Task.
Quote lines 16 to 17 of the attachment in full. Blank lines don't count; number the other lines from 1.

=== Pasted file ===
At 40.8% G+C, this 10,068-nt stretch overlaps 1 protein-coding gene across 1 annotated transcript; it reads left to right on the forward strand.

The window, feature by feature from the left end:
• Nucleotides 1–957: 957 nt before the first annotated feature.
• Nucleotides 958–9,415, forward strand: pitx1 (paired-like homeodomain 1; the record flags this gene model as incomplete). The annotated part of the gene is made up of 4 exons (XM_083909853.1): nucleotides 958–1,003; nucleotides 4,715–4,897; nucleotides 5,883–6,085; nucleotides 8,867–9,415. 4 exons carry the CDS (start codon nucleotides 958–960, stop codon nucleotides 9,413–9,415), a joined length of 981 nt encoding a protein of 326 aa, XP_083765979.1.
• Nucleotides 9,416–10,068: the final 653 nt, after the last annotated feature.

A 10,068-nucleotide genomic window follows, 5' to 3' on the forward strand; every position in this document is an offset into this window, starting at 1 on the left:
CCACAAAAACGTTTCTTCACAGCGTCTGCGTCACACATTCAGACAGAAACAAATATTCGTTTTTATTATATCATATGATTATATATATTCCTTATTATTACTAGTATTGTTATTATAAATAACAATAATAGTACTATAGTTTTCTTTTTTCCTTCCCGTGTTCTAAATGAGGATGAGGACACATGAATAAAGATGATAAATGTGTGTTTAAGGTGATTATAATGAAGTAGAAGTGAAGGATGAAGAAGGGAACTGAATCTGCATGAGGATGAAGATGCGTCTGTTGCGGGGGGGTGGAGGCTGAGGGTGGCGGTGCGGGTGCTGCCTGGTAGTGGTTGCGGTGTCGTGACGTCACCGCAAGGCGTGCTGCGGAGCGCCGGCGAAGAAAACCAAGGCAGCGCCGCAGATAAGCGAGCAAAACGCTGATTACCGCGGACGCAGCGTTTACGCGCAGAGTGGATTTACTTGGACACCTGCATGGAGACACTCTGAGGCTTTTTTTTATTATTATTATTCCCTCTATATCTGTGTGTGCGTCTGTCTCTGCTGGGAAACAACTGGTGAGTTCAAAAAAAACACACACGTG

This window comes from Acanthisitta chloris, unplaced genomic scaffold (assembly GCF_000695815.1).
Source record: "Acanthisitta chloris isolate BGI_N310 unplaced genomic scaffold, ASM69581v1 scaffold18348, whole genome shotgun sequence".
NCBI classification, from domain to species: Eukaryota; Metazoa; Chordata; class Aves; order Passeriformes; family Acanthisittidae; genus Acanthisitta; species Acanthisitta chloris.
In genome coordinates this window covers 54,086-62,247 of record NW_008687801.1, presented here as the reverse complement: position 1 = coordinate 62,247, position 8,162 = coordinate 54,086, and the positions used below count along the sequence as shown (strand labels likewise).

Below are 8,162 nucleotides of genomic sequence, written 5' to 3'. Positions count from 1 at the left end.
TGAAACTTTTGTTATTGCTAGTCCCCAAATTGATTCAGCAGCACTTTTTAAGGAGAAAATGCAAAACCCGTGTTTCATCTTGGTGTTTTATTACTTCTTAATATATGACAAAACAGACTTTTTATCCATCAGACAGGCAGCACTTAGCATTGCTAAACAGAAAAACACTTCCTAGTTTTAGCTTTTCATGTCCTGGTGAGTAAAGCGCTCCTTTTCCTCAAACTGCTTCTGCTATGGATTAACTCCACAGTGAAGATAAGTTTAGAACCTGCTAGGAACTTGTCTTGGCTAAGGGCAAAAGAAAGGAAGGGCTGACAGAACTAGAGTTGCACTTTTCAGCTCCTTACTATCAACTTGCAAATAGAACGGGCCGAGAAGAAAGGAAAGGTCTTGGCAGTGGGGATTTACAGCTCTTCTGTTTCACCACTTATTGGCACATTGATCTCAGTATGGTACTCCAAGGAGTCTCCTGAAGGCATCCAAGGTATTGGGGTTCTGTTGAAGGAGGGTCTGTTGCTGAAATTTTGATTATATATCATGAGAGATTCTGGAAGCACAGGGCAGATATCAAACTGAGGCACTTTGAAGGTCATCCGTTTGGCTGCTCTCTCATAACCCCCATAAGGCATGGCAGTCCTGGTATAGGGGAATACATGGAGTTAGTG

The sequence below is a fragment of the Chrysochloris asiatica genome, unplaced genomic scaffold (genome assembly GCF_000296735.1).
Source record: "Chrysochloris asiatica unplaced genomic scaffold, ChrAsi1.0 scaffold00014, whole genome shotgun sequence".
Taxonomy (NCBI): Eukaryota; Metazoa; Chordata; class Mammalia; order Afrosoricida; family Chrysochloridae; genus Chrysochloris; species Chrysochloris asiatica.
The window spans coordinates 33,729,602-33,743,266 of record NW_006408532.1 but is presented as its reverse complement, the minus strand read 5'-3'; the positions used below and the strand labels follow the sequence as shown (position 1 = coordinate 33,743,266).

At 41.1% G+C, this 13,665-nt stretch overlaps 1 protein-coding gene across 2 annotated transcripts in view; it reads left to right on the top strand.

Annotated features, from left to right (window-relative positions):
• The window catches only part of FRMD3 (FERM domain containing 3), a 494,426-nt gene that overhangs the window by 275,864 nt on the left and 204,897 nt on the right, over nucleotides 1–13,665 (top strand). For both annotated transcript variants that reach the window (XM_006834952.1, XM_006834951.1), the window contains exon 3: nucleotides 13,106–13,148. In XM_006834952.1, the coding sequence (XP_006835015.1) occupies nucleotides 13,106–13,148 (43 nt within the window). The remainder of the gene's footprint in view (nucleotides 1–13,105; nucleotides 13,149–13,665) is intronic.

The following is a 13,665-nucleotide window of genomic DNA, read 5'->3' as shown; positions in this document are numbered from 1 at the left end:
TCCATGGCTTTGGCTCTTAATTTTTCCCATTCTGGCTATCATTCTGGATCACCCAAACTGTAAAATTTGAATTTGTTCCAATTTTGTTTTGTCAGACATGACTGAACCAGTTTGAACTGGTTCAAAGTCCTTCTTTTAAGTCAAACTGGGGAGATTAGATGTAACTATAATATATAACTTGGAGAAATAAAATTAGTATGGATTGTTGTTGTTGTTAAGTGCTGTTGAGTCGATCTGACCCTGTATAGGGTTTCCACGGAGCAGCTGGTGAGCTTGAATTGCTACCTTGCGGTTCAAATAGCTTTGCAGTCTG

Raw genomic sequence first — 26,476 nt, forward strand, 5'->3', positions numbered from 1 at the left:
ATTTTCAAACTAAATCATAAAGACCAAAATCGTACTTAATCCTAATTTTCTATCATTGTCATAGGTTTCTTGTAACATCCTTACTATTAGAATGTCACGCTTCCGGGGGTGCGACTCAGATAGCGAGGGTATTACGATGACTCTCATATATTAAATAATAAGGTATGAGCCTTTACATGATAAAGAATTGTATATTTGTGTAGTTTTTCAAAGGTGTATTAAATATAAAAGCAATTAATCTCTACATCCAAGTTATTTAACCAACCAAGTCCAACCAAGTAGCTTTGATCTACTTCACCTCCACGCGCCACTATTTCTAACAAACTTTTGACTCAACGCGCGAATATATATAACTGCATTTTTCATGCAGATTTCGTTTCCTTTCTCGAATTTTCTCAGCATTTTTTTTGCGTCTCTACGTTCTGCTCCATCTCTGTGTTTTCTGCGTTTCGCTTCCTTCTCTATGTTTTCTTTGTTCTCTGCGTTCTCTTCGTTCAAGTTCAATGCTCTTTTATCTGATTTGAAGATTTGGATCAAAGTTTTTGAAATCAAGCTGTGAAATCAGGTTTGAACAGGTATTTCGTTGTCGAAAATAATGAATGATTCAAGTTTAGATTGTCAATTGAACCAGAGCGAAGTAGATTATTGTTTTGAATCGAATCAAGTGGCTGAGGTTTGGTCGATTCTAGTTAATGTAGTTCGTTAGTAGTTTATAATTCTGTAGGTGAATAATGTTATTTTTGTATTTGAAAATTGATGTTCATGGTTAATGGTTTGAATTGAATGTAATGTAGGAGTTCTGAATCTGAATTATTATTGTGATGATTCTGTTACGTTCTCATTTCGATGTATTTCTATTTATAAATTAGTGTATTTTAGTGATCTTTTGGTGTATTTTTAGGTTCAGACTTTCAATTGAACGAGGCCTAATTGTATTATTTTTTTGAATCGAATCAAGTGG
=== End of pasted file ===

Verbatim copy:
Taxonomy (NCBI): Eukaryota; Metazoa; Chordata; class Mammalia; order Afrosoricida; family Chrysochloridae; genus Chrysochloris; species Chrysochloris asiatica.
The window spans coordinates 33,729,602-33,743,266 of record NW_006408532.1 but is presented as its reverse complement, the minus strand read 5'-3'; the positions used below and the strand labels follow the sequence as shown (position 1 = coordinate 33,743,266).